|Catalog Number 15L1 - 1930’s Industrial Locomotive - Operation Checks and Routine Maintenance|
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Operation Checks and Routine Maintenance
Your locomotive requires certain checks and service on a periodic basis. Failure to do this when required can prevent normal operation and may result in damage not covered by warranty.
Belt/Chain Guard Removal and Replacement
A guard is provided under your locomotive to protect the drive system from dirt and objects on the track, and to prevent access to moving parts by unauthorized persons. Only remove the guard when the battery and/or optional weight are removed.
If you have a raised track that is open between the rails you may remove the guard with the locomotive setting upright on its wheels. Otherwise you must lay the locomotive on its side for access. To turn the locomotive on its side you must remove all loose components. This includes the cab roof, hood doors, battery and weight (optional, see weight instruction sheet for instructions on removal). Then place a soft pad on a surface that will support the weight of the locomotive and lift the locomotive on to the pad on its side. Add supports or blocking (or have someone hole it) so that the locomotive remains securely on its side.
You will see two self-locking nuts at each end of the guard. Remove these nuts using a 3/8" wrench (or deep socket, extension, and ratchet) and slide the guard away from the main deck of the locomotive and off. Replace by using the same method in reverse.
The drive belt must be adjusted for proper tension on a periodic basis. This should be checked when you first are ready to operate the locomotive. It should also be checked after a few hours of operation on a new belt and approximately every 2 to 10 hours thereafter. When you find you are not having to change the tension you may go to a longer period of time between checks. A belt will stretch less and less with time until you do not have to adjust it any more.
The belt should be tight enough so that it does not slip in operation. However, too much tension will overload the bearings and damage them. Reasonable tension can be tested by pressing one finger against the belt with moderate pressure and noting how much the belt moves. Normal tension is approximately 1/8" to 1/4" of movement when pressing fairly hard with one finger.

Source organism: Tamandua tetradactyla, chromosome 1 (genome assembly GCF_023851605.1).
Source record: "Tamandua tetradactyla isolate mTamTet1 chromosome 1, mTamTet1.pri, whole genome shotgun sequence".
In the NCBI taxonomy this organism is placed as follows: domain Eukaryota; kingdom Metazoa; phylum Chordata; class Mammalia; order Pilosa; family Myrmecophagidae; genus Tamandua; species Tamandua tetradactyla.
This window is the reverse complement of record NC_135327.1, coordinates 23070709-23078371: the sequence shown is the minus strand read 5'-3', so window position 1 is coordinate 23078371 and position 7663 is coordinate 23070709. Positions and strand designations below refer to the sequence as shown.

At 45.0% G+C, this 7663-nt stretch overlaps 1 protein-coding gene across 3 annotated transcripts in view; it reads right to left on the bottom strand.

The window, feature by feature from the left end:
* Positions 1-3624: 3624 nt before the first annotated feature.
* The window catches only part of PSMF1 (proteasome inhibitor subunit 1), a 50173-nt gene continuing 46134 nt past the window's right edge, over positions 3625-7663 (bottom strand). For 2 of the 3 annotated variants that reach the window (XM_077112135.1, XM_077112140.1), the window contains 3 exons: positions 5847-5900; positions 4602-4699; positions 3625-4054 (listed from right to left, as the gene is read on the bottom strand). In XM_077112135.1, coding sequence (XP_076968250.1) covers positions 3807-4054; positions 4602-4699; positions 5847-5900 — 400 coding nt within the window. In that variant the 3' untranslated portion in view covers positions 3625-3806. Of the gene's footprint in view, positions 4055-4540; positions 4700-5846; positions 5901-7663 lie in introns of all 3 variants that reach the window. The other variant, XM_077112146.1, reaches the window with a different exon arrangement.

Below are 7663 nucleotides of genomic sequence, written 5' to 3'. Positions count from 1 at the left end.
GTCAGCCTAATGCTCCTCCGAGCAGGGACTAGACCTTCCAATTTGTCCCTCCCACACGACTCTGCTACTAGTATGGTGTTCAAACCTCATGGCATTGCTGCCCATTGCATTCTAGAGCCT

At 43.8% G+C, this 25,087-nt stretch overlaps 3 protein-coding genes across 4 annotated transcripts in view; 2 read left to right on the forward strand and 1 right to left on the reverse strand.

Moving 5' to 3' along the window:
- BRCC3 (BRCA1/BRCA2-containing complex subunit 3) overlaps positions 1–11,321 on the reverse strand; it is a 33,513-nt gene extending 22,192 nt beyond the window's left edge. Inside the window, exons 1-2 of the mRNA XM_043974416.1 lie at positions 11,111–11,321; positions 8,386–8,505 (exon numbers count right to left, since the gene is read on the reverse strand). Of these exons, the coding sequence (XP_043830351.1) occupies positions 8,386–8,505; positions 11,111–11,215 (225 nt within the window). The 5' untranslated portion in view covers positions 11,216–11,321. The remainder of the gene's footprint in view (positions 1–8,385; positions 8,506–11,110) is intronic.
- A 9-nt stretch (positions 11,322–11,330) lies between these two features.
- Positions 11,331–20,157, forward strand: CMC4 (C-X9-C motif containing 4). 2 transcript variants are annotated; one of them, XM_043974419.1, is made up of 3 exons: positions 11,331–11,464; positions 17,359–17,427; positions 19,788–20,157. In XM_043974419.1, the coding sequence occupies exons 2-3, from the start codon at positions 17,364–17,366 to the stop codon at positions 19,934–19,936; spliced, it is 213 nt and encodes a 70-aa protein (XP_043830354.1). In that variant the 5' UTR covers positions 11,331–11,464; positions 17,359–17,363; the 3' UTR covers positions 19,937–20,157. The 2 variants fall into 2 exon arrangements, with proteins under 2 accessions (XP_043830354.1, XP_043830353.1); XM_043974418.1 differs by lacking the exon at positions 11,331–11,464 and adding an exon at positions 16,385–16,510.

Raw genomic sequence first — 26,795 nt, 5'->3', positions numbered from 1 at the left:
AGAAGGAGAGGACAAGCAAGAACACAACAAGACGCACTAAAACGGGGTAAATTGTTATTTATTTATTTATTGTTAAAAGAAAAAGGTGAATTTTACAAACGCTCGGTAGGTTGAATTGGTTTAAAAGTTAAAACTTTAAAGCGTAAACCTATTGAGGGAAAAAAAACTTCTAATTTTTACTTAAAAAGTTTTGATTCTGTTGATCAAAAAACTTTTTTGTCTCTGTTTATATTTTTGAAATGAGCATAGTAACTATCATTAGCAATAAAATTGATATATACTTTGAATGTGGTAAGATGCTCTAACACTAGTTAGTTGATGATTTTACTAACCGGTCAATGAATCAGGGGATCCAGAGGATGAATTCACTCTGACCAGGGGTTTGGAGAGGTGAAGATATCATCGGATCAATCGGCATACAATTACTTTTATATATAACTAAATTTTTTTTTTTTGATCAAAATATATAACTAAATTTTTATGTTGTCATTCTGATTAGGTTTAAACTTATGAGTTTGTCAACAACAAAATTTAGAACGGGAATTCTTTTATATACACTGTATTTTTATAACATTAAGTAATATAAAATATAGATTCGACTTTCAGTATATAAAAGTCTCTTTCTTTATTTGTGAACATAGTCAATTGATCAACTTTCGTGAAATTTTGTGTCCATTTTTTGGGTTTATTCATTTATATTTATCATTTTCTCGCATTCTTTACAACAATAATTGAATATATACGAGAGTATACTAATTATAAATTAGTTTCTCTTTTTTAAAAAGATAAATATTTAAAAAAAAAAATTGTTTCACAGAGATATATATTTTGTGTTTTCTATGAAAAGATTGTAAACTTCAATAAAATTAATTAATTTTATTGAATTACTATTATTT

Adjust the belt tension by removing the guard as above. Using a 1/2" open end wrench, slightly loosen the four bolts on the motor mounting plate. Then slide the motor and mounting plate to change the belt tension. A lever, pry bar, or large clamp can be used to help pull the belt tighter. If the belt cannot be tightened enough within the movement allowed by the motor mount you should loosen the belt and remove one or more links from the belt to shorten it. To remove the links see the instructions for belt replacement which explains how to disconnect and reconnect the belt to itself. Tighten the bolts when the tension is correct.
Jerky Movement or "Clunk" Sound When Starting
If the locomotive is operated in a very quiet area (such as test running in your shop) you may hear a sound of the motor momentarily starting then stopping when moving the speed control away from the off position. If the locomotive is blocked up so that the wheels are not in contact with the track you may also notice a small movement. There are two reasons for these actions; each is explained in the two paragraphs that follow. You do not need to read or understand these reasons, you only need to understand that these actions are normal and do not harm the locomotive. With the locomotive on the track and under load these actions are typically not noticed even though they may still occur.
To allow reliable operation of the hand held control without concern for the length of the cable the signal for desired speed is transmitted digitally from the hand held control to the control panel. This is done with a pulsed signal where the width of the pulse controls speed and direction. When you move the speed control from off it is possible that once in a great while you are doing so in the middle of a pulse. This results in only part of a pulse being transmitted and this narrower than normal pulse causes the motor drive circuit to start at the wrong speed or direction. Since there are 60 pulses per second this error is corrected 1/60th of a second later and normal operation follows.
We have also found that, especially during testing, it is possible to move the speed control in such a way that a small bounce occurs moving out of the spring loaded off detent position. What happens here is that the springs that provide a detent push the knob slightly up or down in speed against the force of your hand. This results in more change than you planned and can start and then stop the motor before you have moved the speed control to the point that you expect the motor to run.
Clean the locomotive using a soft cloth slightly dampened with a detergent and water solution. Do not get any parts wet with liquid water. Dust may be blown off with clean compressed air but be sure that the air does not contain grit or oil. Do not use solvents of any kind for cleaning.